«Den wahren Gott recht erkennen und anrufen»

Der Schaffhauser Reformator Johann Konrad Ulmer arbeitete jahrzehntelang an seinem Katechismus und schuf damit ein theologisch und pädagogisch herausragendes Werk: klar aufgebaut, theologisch sauber durchdacht und inhaltlich auf das Wesentlichste konzentriert. Im Zentrum des Buchs stehen die Edition einer bisher unbekannten Abendmahlskatechese, der unedierten Erstfassung des Katechismus (1568) und der gedruckten Fassung von 1569. Für die Kommentierung wurde auch nahezu unbekanntes Archivmaterial verwendet. Untersucht werden ausserdem sprachliche Probleme, die verschiedenen Auflagen und die Verwendung von Liedern im Katechismus, die analog zu den Fragen und Antworten gedruckt wurden.

Erich Bryner makes available to modern readers an edition of the Schaffhausen Catechism including a historical introduction by Jan-Andrea Bernhard (who describes the Catechism as the ‘Protestant Lay Bible’); an examination of the historical circumstances of the Catechism’s origin and author; three Catechetical texts and commentary on those texts; the strife provoked by the appearance of the Catechism; and discussion of the editions of the Catechism from 1568 and 1569, along with subsequent editions from 1579, 1591, and 1596.

The final chapter discusses the problems of the Catechism’s language and the volume ends with concluding observations.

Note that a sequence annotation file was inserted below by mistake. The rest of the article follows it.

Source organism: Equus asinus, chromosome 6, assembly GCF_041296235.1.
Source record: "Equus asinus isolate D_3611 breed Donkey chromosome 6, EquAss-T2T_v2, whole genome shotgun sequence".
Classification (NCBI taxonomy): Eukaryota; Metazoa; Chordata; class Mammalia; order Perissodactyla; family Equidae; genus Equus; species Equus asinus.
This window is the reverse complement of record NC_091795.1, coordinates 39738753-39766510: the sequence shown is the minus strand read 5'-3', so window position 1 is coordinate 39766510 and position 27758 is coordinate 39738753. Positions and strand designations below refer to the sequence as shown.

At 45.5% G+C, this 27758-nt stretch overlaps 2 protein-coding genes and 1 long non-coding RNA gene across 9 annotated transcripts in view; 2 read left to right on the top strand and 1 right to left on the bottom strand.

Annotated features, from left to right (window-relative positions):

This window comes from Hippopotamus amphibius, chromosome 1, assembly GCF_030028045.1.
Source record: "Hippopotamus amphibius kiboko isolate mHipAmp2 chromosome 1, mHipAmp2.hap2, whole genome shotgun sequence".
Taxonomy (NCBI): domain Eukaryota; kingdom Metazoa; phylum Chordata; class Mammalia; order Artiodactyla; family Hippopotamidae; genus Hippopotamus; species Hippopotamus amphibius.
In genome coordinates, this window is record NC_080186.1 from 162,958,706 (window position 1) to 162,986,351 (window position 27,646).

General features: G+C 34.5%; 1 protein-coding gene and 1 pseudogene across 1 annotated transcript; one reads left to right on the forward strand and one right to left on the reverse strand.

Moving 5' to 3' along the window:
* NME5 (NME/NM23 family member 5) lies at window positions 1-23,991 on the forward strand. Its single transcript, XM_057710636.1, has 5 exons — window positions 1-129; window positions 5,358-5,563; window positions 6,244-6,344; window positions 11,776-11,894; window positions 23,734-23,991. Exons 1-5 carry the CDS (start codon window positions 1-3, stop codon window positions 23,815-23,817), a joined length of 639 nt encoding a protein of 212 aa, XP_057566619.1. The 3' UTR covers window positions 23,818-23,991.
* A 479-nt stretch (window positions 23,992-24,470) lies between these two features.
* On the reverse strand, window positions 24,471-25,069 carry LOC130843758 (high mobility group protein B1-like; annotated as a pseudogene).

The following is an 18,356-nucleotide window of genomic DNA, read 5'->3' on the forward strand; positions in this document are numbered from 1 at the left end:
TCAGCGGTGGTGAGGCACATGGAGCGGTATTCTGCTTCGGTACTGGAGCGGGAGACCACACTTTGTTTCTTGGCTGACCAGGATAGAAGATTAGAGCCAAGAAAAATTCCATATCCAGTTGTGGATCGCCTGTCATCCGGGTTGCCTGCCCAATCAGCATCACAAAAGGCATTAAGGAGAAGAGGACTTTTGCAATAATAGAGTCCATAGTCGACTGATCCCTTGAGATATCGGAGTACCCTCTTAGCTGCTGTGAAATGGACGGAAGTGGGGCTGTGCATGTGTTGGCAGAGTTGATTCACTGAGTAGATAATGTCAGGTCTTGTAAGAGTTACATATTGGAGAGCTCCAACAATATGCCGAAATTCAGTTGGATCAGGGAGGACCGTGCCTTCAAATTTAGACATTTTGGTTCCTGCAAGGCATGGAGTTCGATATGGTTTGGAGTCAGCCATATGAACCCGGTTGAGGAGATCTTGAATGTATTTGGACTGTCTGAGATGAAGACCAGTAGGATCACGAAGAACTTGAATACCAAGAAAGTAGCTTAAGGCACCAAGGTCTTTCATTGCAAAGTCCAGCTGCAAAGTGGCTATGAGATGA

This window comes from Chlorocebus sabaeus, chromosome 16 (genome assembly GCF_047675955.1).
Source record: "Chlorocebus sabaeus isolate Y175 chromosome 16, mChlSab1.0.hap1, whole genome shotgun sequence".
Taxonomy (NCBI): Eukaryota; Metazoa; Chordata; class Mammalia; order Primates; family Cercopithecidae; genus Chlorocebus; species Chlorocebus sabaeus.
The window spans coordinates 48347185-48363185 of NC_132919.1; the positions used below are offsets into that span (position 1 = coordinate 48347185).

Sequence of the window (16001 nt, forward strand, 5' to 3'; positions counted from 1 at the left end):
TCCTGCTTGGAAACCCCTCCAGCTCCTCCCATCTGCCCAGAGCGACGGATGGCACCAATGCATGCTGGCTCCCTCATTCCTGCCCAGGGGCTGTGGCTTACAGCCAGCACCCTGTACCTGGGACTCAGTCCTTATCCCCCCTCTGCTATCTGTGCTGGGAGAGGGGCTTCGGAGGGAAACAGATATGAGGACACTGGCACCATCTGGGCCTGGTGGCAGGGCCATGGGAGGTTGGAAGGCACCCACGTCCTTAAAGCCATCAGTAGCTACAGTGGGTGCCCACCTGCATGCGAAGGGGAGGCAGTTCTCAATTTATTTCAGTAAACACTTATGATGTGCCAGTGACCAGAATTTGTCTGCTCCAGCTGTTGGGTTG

The Catechism’s language is original to the period.  Readers, as a consequence, are privileged to be seeing on the page what the original audience of the Catechism saw on their page (though naturally the font and paper were different).

The benefit of such a work is that it allows modern researchers and scholars the opportunity to interact with materials which are historically significant.  It reminds readers of our era that the possession of an entire Bible was a rarity in the 16th century and rather than having the option of opening up and reading the Bible for themselves, many, many Christians instead had to make use of Catechetical materials designed specifically for the purpose of communicating core materials and ideas briefly yet accurately.

These Catechisms often contained the only Scripture many would own, and as a consequence of necessity had to be carefully crafted. And Bryner’s volume illuminates precisely these important facts.

This brief book of 197 pages is both stimulating and useful; and it makes clear that even today the Schaffhausen Catechism is instructive for the Christian Faith.